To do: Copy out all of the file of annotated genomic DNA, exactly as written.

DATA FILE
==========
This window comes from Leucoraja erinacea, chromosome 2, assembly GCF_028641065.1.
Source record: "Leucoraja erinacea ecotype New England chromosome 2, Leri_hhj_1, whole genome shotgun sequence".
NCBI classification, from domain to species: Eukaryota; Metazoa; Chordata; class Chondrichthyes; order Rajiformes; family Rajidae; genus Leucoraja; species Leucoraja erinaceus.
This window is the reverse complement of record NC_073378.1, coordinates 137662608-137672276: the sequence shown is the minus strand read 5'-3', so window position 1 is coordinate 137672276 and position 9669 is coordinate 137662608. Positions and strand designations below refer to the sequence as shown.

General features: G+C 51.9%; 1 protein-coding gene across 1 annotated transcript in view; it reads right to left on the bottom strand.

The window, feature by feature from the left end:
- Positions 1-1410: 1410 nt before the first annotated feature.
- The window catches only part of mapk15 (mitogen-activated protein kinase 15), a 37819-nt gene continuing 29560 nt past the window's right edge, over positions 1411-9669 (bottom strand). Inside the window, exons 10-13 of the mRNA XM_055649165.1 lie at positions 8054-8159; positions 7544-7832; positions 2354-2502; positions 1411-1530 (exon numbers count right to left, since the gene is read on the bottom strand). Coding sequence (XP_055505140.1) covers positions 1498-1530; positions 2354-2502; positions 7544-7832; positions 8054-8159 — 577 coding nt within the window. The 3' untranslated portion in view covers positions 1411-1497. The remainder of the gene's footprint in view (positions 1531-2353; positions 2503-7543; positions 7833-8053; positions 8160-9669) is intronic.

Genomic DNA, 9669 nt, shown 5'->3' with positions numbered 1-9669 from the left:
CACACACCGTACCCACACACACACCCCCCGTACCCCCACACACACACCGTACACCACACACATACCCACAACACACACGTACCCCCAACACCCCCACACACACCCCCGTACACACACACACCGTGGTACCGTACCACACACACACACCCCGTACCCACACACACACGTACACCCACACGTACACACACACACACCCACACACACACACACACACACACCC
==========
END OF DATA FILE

This window comes from Leucoraja erinacea, chromosome 2, assembly GCF_028641065.1.
Source record: "Leucoraja erinacea ecotype New England chromosome 2, Leri_hhj_1, whole genome shotgun sequence".
NCBI classification, from domain to species: Eukaryota; Metazoa; Chordata; class Chondrichthyes; order Rajiformes; family Rajidae; genus Leucoraja; species Leucoraja erinaceus.
This window is the reverse complement of record NC_073378.1, coordinates 137662608-137672276: the sequence shown is the minus strand read 5'-3', so window position 1 is coordinate 137672276 and position 9669 is coordinate 137662608. Positions and strand designations below refer to the sequence as shown.

General features: G+C 51.9%; 1 protein-coding gene across 1 annotated transcript in view; it reads right to left on the bottom strand.

The window, feature by feature from the left end:
- Positions 1-1410: 1410 nt before the first annotated feature.
- The window catches only part of mapk15 (mitogen-activated protein kinase 15), a 37819-nt gene continuing 29560 nt past the window's right edge, over positions 1411-9669 (bottom strand). Inside the window, exons 10-13 of the mRNA XM_055649165.1 lie at positions 8054-8159; positions 7544-7832; positions 2354-2502; positions 1411-1530 (exon numbers count right to left, since the gene is read on the bottom strand). Coding sequence (XP_055505140.1) covers positions 1498-1530; positions 2354-2502; positions 7544-7832; positions 8054-8159 — 577 coding nt within the window. The 3' untranslated portion in view covers positions 1411-1497. The remainder of the gene's footprint in view (positions 1531-2353; positions 2503-7543; positions 7833-8053; positions 8160-9669) is intronic.

Genomic DNA, 9669 nt, shown 5'->3' with positions numbered 1-9669 from the left:
CACACACCGTACCCACACACACACCCCCCGTACCCCCACACACACACCGTACACCACACACATACCCACAACACACACGTACCCCCAACACCCCCACACACACCCCCGTACACACACACACCGTGGTACCGTACCACACACACACACCCCGTACCCACACACACACGTACACCCACACGTACACACACACACACCCACACACACACACACACACACACCC